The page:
Global Entrepreneurship Week, November 17–24, is a collection of interconnected
startup communities across the world, devoted to the notion that all boats rise on an incoming tide. That’s according to Jonathan Ortmans, the president of this annual enterprise, which unfolds this year in 140 countries.
- Ortmans, who started his own company at the age of 19, offers these guidelines for the up-and-coming businessperson.
Is it a good time to start a business?
- 1. Startup communities are stronger than ever. They provide entrepreneurs with resources, inspiration, peer support, networking events and more.
3. Entrepreneurs can implement business ideas with less initial capital today, using new technology and platforms.
4. Business creation is no longer a matter of pedigree, family or elite education. Entrepreneurship is open to all.
5. Customers are more open to new solutions. Many early adopters are willing to provide entrepreneurs with the feedback to fine-tune products or services.
What are four qualities required to be a successful entrepreneur?
1. Entrepreneurs are sustained by their passion in the pursuit of success, even when the odds are against them.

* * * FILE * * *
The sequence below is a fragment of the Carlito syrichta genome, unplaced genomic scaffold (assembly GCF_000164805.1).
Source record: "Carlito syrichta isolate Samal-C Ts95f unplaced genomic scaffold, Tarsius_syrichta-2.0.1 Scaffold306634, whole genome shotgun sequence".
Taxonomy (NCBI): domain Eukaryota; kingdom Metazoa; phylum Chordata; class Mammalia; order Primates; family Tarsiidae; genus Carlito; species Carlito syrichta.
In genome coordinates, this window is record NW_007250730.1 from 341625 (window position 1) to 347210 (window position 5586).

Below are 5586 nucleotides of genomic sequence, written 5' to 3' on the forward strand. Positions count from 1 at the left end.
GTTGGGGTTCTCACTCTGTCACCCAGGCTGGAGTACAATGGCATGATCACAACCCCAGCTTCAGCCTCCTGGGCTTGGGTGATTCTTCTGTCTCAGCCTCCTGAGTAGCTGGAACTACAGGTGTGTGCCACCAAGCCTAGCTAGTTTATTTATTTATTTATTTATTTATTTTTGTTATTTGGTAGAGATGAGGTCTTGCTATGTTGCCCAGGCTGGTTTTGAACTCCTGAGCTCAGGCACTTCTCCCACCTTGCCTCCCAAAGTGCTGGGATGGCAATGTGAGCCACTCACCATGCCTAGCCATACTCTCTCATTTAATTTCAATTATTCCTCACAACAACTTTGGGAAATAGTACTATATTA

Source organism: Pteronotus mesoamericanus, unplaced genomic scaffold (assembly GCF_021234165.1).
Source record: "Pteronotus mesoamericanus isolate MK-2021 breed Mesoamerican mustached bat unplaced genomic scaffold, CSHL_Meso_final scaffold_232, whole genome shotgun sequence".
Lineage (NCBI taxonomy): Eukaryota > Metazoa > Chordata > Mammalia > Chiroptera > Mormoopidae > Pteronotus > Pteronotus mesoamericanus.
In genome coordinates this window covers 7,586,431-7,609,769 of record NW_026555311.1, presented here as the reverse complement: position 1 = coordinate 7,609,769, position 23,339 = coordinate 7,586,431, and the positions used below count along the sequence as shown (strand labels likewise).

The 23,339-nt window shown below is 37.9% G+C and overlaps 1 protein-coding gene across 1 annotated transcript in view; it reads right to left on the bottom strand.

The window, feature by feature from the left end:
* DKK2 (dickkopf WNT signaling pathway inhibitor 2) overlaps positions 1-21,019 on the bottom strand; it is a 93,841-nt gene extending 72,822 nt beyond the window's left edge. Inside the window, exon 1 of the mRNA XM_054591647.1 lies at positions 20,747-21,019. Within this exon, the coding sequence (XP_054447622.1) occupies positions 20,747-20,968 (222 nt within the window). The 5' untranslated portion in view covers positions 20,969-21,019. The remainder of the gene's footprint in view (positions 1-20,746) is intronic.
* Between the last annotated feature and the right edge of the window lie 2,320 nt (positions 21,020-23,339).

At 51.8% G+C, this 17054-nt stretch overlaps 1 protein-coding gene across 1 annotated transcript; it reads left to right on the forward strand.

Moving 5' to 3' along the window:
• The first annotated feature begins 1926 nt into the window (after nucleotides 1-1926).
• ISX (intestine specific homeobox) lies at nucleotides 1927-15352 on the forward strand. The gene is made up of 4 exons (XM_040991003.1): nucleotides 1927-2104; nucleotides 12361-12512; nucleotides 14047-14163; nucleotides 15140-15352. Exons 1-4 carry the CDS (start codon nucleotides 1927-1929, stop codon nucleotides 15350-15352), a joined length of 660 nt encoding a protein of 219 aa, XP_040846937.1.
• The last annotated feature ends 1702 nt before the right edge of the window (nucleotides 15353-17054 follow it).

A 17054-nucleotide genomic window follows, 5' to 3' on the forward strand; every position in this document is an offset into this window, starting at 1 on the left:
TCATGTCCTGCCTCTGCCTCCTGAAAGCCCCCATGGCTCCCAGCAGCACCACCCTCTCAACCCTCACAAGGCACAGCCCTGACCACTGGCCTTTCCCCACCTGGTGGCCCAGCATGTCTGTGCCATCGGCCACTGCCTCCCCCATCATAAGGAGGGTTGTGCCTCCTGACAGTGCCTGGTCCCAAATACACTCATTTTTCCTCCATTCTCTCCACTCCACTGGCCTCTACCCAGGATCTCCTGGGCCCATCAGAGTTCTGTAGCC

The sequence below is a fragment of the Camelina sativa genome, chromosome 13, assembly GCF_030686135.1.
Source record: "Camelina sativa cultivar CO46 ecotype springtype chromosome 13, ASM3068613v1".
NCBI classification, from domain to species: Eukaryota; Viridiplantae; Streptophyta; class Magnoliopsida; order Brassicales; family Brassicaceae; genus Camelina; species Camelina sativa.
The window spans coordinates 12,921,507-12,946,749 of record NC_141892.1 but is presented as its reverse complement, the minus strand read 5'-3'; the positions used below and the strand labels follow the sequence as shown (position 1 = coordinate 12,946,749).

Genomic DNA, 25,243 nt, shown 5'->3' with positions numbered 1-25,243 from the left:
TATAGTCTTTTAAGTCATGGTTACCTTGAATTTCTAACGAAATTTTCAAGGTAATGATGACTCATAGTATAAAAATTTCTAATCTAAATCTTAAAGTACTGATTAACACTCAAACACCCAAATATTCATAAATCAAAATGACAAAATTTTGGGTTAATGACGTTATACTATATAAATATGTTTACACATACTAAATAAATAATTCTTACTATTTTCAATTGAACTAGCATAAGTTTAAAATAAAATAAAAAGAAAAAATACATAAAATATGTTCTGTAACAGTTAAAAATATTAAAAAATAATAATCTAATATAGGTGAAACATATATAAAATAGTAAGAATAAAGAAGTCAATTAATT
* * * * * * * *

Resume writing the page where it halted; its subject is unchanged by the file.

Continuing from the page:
2. Successful entrepreneurs know how to effectively collaborate and communicate with others, which are crucial skills for marketing ideas, building teams, seeking financial backing and other critical startup activities.
3. Successful entrepreneurs understand the value of a support system in their community and aren’t afraid to utilize it.
4. Successful entrepreneurs have previous experience in the sector they are entering.
What are three pieces of advice for new entrepreneurs?
1. Wait to seek outside capital. You’ll build a nimble business by standing it up on your own and finding advice from mentors rather than investors. Evaluate why and when to raise money, as well as the consequences of accepting outside funding.
2. Build the right team. Each member of a startup team should bring new, complementary skills to the table while sharing the passion for the idea.
3. Test the vision continuously. Validate your idea, keeping your startup lean, improving your concept, measuring success, learning and … doing it all again.
This article is condensed from the original version appearing in The Europtimist.eu.